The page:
Jerusalem’s rise to power: 2 views

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by Neil Godfrey

This post is an extension of an earlier one, Jerusalem unearthed.

Israel Finkelstein describes Jerusalem’s rise to power in the seventh century b.c.e. as a result of integrating itself within the Assyrian imperial economy after the fall of Samaria. He writes of Jerusalem being the capital of a politically integrated kingdom of Judea.

Thomas L. Thompson likewise argues that Jerusalem rose to power with Assyria’s blessing. Jerusalem did not extend its influence to the north or any other Assyrian conquered areas, but to the southwest and south, the Shephelah and the Negev. Further, Judea was not a politically integrated kingdom or nation, but was dominated politically by city-state Jerusalem imposing its hegemony over other city states like Hebron.

Jerusalem’s population multiplied greatly at this time, and for the first time “acquired the character of a regional state capital. One must doubt Jerusalem’s capacity for such political aggrandizement at any earlier period.” (Thompson, p.410)

King :en:Sennacherib of :en:Assyria from http:...

Jerusalem’s growth

For background to this, see earlier post, Jerusalem unearthed.

Commercial rival Lachish had been destroyed, never to be rebuilt, and this opened up the possibility of more of the southern area’s resources to Jerusalem.

But the Assyrians had also, led by Sennacherib, diminished Jerusalem’s influence when they invaded parts of Judea.

Thompson suggests that given Samaria had been a longstanding enemy of Jerusalem, it is unlikely that refugees from Samaria would have sought refuge in Jerusalem. They would more likely have gone to allies in Phoenicia. Moreover, Jerusalem would have been drawn into “the direction of a hopeless confrontration with Assyria” had they accepted large numbers of Samarian refugees.

Here Finkelstein and Thompson part. Finkelstein sees Jerusalem’s population swelling primarily as a result of refugees from the northern kingdom rather than those of the Shephelah area. Finkelstein argues for cultural-historical affinities between the peoples of the northern and southern “kingdoms” but Thompson sees no archaeological evidence for these. Thompson sees the various geographical regions of Palestine as a hotch-potch of ethnic and cultural groups until the Persian era at the earliest.

The size of Jerusalem — a great city in the seventh century — time meant it could no longer be economically sustained “solely by the Jerusalem saddle and the Ayyalon Valley.” Thompson sees Jerusalem as a city-state compelled to secure itself by dominating the resources of neighbouring areas to the south and south west.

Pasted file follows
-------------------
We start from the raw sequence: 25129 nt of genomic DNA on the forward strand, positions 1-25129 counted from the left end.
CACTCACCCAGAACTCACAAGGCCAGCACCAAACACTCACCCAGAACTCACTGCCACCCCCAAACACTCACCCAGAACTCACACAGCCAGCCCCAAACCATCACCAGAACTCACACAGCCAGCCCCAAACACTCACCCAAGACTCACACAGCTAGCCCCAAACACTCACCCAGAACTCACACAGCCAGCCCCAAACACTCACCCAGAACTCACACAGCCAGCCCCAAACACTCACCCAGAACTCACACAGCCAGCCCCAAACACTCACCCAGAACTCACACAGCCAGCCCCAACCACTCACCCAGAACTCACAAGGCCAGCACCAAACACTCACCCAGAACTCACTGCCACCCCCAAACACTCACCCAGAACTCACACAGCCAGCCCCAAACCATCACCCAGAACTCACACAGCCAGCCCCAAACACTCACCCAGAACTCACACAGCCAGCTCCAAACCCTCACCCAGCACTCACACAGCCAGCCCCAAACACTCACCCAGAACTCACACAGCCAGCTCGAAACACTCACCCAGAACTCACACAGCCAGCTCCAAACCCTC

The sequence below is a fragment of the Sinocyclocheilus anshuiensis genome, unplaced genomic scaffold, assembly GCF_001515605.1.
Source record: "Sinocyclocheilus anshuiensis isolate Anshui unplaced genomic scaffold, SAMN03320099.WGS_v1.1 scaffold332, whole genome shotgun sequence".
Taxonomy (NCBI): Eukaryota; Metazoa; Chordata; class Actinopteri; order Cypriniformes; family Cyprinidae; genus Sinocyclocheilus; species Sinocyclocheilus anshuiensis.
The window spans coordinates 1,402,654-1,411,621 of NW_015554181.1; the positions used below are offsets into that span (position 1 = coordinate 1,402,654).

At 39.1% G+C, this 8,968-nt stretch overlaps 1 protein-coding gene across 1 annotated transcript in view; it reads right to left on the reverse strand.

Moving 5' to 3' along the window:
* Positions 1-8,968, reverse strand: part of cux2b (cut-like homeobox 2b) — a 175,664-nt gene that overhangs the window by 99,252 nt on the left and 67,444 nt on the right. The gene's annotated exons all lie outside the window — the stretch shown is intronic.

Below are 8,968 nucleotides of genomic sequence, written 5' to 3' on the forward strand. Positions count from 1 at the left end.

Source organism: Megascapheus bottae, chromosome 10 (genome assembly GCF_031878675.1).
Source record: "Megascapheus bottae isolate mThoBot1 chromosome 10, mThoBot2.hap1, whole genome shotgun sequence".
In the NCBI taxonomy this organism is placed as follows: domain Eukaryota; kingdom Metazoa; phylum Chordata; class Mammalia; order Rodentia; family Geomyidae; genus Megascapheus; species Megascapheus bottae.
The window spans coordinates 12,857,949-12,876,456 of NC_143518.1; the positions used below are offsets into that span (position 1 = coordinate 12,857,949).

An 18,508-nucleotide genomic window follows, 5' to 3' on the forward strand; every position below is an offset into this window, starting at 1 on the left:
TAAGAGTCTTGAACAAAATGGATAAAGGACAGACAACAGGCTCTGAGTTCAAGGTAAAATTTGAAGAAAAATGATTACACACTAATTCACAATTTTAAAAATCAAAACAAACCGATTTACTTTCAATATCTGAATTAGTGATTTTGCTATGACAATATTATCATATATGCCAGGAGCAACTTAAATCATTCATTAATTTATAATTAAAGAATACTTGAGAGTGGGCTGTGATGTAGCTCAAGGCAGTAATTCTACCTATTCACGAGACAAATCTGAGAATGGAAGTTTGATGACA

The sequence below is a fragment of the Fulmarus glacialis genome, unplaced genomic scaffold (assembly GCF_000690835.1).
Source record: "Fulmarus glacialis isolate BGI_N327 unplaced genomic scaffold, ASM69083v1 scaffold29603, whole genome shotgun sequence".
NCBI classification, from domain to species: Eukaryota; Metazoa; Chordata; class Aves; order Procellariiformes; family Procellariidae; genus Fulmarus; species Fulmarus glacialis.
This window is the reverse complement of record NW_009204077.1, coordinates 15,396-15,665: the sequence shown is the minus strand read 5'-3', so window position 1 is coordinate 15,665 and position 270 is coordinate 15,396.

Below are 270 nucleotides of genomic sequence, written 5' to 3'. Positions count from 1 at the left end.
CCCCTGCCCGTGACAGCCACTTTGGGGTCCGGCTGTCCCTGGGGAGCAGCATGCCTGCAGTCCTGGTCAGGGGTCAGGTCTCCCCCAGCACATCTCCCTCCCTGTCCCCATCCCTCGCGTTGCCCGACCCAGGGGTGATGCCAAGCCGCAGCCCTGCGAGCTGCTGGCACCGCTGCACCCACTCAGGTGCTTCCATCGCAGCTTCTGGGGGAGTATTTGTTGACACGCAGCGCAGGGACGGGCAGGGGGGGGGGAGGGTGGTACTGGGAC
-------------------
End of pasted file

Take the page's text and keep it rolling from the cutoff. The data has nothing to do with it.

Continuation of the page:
Comparing Ekron — a mirror to Jerusalem’s rise?

At the same time Ekron expanded its influence to dominate the coastal plain lands and cities. Ekron was able to do this as a result of cooperation with the Assyrian empire. Ekron served Assyria’s interests by establishing itself as a centre of a vassal state in Judaea.

Assyrian reorganization of Judea under Jerusalem

Assyria destroyed Lachish and other towns of the Shephelah and these were not resettled. “Rather, during the seventh-century, Judaea, and with it the Shephelah, was reorganized around a number of new fortified towns, apparently subject to Jerusalem . . . ” (Thompson, p.411)

According to Thompson, Jerusalem’s growth and expansion was that of an imperial city state over subject peoples and cities like Hebron. Unlike the erstwhile northern kingdom of Israel, Judea was not a politically integrated united kingdom. It maintained its hegemony as an imperial city state only.

Jerusalem expanded southward to the Judaean highlands, the Shephelah and perhaps the northern Negev. “It is unlikely, however, that the exercise of this warrant was carried out in opposition to the firmly established Assyrian authority in the region.” (Thompson, p.411)

Finkelstein concurs that Jerusalem benefitted from cooperation with Assyria, but sees Judea becoming an integrated kingdom, not merely an area under the hegemony of a newly giant city-state. “The question is, where did this wealth and apparent movement toward full state formation come from? The inescapable conclusion is that Judah suddenly cooperated with and even integrated itself into the economy of the Assyrian empire.” (Finkelstein, p. 246)

Where Finkelstein and Thompson part

Finkelstein’s interpretation of the evidence hinges on his belief that much of the biblical literature, in particular the history of the kingdoms of Israel and Judah beginning with the United Kingdom of David and Solomon, was the product of the pre-exilic Kingdom of Judah.